Hidden Identities: Cryptic Species in the Otomys Genus (Cuvier 1824) (Rodentia: Muridae: Otomyinae) Revealed by Mitochondrial and Nuclear DNA in South Africa
- *Corresponding Author:
- Desiré Lee Dalton
Department of Genetics
University of the Free State
P.O. Box 339, Bloemfontein|
9300, South Africa
E-mail: [email protected]
Received Date: May 24, 2016; Accepted Date: July 05, 2016; Published Date: July 15, 2016
Citation: Phukuntsi MA, Kearney T, Brettschneider H, Dalton DL, Oosthuizen M, et al. (2016) Hidden Identities: Cryptic Species in the Otomys Genus (Cuvier 1824) (Rodentia: Muridae: Otomyinae) Revealed by Mitochondrial and Nuclear DNA in South Africa. J Phylogen Evolution Biol 4:168. doi:10.4172/2329-9002.1000168
Copyright: © 2016 Phukuntsi MA, et al. This is an open-access article distributed under the terms of the Creative Commons Attribution License, which permits unrestricted use, distribution, and reproduction in any medium, provided the original author and source are credited.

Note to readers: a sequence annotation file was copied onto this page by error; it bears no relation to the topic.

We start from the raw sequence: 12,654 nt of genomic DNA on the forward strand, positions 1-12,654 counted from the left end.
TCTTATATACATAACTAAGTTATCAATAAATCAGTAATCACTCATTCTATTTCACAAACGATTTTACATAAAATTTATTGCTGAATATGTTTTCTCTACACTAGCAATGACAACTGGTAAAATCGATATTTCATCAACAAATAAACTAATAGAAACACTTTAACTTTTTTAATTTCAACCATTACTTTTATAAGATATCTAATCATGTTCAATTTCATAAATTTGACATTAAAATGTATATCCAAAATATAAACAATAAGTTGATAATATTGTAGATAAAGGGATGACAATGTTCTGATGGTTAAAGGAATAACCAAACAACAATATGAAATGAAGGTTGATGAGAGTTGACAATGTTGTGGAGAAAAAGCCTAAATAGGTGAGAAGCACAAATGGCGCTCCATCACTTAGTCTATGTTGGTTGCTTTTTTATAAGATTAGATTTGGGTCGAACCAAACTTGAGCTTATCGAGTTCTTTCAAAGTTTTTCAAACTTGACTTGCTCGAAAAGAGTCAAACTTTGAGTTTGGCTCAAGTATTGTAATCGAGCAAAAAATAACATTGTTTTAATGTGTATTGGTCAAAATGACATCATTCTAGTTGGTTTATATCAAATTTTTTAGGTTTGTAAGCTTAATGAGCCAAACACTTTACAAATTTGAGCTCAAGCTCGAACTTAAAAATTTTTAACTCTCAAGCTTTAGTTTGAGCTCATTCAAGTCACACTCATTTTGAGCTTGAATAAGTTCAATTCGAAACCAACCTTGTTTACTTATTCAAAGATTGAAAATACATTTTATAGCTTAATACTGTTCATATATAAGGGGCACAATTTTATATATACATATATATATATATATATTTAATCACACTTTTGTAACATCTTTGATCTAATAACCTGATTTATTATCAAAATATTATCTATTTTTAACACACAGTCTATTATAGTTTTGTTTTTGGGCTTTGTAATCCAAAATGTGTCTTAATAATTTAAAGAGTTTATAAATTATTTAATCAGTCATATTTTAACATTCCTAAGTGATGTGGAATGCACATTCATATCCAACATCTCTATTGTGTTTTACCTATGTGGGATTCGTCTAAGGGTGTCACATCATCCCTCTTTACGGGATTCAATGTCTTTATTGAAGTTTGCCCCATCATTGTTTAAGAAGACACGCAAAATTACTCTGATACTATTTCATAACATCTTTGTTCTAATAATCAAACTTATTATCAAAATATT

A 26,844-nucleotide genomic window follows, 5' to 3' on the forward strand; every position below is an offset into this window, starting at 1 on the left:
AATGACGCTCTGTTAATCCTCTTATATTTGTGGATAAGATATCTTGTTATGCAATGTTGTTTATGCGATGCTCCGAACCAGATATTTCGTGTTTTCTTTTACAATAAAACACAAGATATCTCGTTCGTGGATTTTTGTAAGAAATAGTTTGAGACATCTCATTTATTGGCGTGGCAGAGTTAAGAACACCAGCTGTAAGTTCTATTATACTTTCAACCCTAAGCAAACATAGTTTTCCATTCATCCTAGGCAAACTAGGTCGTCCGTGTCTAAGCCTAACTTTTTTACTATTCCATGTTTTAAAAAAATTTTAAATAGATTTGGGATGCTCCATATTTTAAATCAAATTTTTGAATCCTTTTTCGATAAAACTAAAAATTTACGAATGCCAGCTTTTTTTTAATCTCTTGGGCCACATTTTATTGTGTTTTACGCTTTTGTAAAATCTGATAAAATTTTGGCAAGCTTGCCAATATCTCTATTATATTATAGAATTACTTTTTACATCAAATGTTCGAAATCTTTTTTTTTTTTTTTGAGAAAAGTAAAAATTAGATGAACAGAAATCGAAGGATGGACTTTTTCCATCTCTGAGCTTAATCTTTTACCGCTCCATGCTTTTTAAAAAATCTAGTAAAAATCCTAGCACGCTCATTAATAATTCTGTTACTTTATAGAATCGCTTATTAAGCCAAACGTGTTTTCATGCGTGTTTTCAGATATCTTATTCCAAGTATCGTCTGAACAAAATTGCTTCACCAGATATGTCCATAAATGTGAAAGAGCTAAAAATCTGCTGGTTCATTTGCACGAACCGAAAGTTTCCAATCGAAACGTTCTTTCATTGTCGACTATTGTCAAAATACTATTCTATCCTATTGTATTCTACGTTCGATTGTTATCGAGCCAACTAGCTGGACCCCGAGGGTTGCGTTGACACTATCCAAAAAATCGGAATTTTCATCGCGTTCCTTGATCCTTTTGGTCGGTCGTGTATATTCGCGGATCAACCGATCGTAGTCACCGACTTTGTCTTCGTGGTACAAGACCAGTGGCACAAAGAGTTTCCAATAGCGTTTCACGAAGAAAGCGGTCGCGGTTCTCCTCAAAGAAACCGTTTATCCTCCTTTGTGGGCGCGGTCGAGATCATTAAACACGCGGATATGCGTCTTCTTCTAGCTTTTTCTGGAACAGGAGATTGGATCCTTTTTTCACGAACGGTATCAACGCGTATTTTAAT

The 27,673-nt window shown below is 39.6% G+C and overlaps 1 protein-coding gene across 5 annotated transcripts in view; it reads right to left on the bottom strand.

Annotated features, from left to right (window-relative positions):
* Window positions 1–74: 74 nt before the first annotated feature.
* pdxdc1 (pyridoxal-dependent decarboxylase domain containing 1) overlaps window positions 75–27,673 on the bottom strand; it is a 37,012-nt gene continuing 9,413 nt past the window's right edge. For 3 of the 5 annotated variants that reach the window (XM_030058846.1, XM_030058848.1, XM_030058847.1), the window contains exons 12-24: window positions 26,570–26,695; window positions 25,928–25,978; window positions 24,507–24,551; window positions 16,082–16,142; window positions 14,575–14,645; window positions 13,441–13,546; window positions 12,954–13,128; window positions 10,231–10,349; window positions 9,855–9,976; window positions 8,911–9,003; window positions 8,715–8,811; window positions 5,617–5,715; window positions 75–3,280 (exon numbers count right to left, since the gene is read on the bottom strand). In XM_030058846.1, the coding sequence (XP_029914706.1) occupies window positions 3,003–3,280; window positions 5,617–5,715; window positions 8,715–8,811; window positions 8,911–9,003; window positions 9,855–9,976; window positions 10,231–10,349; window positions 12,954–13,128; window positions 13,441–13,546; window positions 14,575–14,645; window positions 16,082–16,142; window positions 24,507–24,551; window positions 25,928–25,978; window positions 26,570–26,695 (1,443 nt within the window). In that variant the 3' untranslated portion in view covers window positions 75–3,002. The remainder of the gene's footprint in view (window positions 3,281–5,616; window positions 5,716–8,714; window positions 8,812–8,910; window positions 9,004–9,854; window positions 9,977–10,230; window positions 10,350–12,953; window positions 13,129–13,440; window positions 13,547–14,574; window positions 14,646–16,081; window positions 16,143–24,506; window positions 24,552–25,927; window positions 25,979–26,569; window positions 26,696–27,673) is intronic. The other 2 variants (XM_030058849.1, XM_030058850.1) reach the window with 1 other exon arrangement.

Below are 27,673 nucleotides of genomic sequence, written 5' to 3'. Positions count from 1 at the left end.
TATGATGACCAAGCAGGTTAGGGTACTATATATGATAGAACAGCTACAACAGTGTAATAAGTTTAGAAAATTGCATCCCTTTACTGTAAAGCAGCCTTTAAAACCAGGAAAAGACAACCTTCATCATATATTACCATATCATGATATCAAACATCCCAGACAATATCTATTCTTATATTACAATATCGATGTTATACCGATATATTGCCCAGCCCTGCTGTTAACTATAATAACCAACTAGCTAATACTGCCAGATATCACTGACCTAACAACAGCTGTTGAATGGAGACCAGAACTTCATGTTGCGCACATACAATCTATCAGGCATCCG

The recent taxonomy and phylogeny of Otomyinae has been in a state of flux as new systematic revisions combining molecular, karyotypic and morphometric information have identified changes at various taxonomic levels. Currently two genera of Otomyinae and eight species of Otomys are recognized in South Africa. However, the position of Otomys sloggetti on the phylogeny of Otomyinae has not been resolved, and since this species was not well represented in recent revisions it may also reveal multiple cryptic evolutionary species. In this study four mitochondrial and one nuclear gene regions and external morphological characters were analysed to elucidate relationships within O. sloggetti, as well as between O. sloggetti and other Otomys species occurring in South Africa. The data from this study suggested O. sloggetti belongs to neither the Otomys, nor the Parotomys genera. Instead, we propose returning to the classification of Otomyinae and recognize Myotomys as the valid genus for O. sloggetti. Within O. sloggetti, our data does not support the traditional view of the distribution and intraspecific variation of the species, and invites a new hypothesis. Specimens identified in the field as O. sloggetti were found to represent two different clades. One of the clades was genetically and morphologically consistent with the description for O. sloggetti, while the other was distinct from O. sloggetti and other Otomys species known to occur in South Africa. Our data suggests that this is a novel species within the Otomys genus.